How to Manage Your Career When You’re Not a Technical Expert
If you’re working in a large technical organization and have become a senior manager, you may find yourself in an awkward position.
On one hand, your MBA or years of experience working your way up the corporate ladder have equipped you to understand managing people in almost any organization. On the other hand, you’re not a subject matter expert in technical things but need to make complex decisions.
Here’s the thing: you don’t need to be adept at the mystical arts of technology. Just take control of your professional life by setting clear goals for your organization, identifying its strengths and weaknesses, and taking steps to achieve the best outcomes in the marketplace.
Here are some tips on how to flourish as a manager when working for a technical organization.
Offer Constructive Ideas
It’s enough to suggest good ideas and let the IT people take it from there. If, for instance, you’re a marketing manager but only have a passing familiarity with technology, you can still suggest the best tools for your department.
Your job is to make constructive suggestions, not to have an in-depth technical knowledge of the tools you need to enhance your marketing efforts.
Let’s suppose you’ve gradually come to appreciate just how powerful customer data is in marketing. The more you know about your customers, the better you can serve them. For instance, you will know exactly how to tailor your products or services to meet their needs.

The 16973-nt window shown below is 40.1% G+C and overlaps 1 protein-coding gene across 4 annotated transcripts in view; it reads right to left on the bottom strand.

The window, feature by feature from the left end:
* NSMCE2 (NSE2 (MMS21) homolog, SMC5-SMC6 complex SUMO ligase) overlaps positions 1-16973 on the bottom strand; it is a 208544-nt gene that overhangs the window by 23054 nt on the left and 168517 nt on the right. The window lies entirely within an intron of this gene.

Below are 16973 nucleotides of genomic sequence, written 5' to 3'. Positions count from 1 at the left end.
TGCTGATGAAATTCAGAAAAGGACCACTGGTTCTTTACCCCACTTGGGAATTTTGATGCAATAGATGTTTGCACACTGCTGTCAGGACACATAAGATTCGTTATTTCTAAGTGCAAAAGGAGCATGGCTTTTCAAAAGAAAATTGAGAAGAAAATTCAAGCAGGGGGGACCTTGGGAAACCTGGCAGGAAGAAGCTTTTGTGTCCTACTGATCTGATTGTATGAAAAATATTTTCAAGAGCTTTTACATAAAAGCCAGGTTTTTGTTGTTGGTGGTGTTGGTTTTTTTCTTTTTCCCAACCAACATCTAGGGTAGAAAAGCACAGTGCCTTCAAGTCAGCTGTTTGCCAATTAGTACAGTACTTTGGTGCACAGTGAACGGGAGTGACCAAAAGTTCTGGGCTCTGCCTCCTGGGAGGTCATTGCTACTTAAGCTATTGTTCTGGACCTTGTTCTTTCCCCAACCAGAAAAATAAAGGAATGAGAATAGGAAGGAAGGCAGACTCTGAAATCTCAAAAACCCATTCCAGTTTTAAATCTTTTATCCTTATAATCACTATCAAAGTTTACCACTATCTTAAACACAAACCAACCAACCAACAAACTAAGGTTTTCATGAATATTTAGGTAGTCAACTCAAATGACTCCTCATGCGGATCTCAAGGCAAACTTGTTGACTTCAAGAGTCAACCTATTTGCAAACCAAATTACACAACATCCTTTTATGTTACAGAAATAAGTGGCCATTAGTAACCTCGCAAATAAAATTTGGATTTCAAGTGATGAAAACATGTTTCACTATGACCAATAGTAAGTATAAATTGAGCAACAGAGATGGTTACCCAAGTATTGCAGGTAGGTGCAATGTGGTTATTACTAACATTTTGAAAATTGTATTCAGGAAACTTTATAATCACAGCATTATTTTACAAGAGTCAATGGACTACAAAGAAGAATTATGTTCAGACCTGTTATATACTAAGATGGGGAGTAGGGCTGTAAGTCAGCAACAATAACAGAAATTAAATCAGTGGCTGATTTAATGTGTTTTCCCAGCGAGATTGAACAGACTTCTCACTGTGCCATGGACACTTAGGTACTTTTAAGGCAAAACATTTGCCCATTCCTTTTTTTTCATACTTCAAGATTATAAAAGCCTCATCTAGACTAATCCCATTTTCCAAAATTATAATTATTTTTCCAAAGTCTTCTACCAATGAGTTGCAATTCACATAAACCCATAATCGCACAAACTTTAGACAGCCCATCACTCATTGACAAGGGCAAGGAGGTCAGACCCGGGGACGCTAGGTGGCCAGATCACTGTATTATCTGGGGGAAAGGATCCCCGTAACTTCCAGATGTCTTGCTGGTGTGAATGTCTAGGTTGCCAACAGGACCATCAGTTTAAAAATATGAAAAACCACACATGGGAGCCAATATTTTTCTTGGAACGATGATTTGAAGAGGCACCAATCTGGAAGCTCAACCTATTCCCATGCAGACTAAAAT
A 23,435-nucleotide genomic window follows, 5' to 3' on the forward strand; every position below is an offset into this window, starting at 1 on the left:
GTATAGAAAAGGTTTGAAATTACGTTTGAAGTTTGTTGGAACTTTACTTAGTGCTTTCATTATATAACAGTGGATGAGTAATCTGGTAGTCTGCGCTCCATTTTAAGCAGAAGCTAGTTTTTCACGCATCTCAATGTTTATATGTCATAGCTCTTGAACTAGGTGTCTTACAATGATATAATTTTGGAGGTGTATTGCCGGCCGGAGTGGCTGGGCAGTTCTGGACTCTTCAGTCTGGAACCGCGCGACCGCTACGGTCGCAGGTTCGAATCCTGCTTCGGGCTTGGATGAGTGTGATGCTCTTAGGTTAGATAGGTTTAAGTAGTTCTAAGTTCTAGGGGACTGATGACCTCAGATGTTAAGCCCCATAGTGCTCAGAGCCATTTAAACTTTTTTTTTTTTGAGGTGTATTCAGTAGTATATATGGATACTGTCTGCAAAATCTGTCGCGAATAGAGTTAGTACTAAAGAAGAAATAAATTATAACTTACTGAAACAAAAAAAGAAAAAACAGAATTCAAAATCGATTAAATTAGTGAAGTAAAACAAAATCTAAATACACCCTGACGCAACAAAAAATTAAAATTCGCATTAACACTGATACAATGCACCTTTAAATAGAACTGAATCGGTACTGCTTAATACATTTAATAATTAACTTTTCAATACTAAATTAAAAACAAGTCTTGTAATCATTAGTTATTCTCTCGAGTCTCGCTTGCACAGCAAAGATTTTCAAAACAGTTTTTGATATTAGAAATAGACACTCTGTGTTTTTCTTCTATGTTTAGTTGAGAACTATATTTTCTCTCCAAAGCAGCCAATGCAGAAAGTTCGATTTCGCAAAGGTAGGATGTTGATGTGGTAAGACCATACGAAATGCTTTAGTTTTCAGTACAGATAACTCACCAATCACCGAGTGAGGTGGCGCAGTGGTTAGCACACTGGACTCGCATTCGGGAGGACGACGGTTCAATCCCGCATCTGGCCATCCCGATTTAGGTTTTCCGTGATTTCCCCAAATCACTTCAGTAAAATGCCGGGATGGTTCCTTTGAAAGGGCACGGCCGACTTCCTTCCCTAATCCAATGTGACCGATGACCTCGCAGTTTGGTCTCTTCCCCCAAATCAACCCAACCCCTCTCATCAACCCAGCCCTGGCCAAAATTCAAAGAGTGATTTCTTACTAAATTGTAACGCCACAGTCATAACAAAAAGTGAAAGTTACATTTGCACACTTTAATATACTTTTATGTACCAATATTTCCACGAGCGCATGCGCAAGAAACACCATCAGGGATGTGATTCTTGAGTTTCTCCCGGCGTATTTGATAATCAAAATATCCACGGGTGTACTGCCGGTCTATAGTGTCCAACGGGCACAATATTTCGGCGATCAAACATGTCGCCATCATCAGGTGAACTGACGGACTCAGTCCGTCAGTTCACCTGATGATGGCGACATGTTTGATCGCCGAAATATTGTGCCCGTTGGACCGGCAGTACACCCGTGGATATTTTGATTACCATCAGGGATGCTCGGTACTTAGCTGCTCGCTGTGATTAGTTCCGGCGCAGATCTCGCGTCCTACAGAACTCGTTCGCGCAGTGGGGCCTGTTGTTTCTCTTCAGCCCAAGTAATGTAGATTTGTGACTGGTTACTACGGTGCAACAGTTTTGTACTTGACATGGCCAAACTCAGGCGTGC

In researching data-gathering platforms for marketers, you come across some technical articles on the CDP vs DMP debate. You’ve read that both the customer data platform (CDP) and the data management platform (DMP) are essential for marketing. They both allow users to capture customer data, store it, and use it in marketing campaigns. Unfortunately, since you know little about either platform, you can’t decide which one you need.
Now, here’s the rub: you don’t need to be an expert! Although you don’t know enough about either technology to decide which option is better, you can always ask the IT department to investigate both tools and furnish you with enough information to make a sound decision.
Align With Your Organization’s Core Goals
Once you’ve worked out your company’s core goals, you can align your personal ambitions with them. Your managerial decisions will not run contrary to your organization’s aspirations when you’re on the same trajectory.
Start by asking yourself: “What does my company do?” Review your company’s mission and vision statement to get a deeper understanding of where it wants to go. In a nutshell, your job is to develop some guiding principles to contribute to its growth.
Be Aware of Your Needs and Take Care of Them
Many people striving for success in the modern workforce experience burnout. Although it may seem as if external stressors are responsible for frustration and exhaustion, burnout is caused by inadequate self-care.
In the long run, if you don’t take care of yourself, you are less likely to be productive and more likely to be stressed out. If you don’t take care of yourself, you might lose your health or quit your job.
Recognize That You Are Responsible for Your Own Career Success
It is time to take control of your career. If you want to be happy, it’s up to you to learn how to manage your career so you can become the best version of yourself. You don’t need to be an engineer or an IT expert to make sound managerial decisions that will propel your company forward.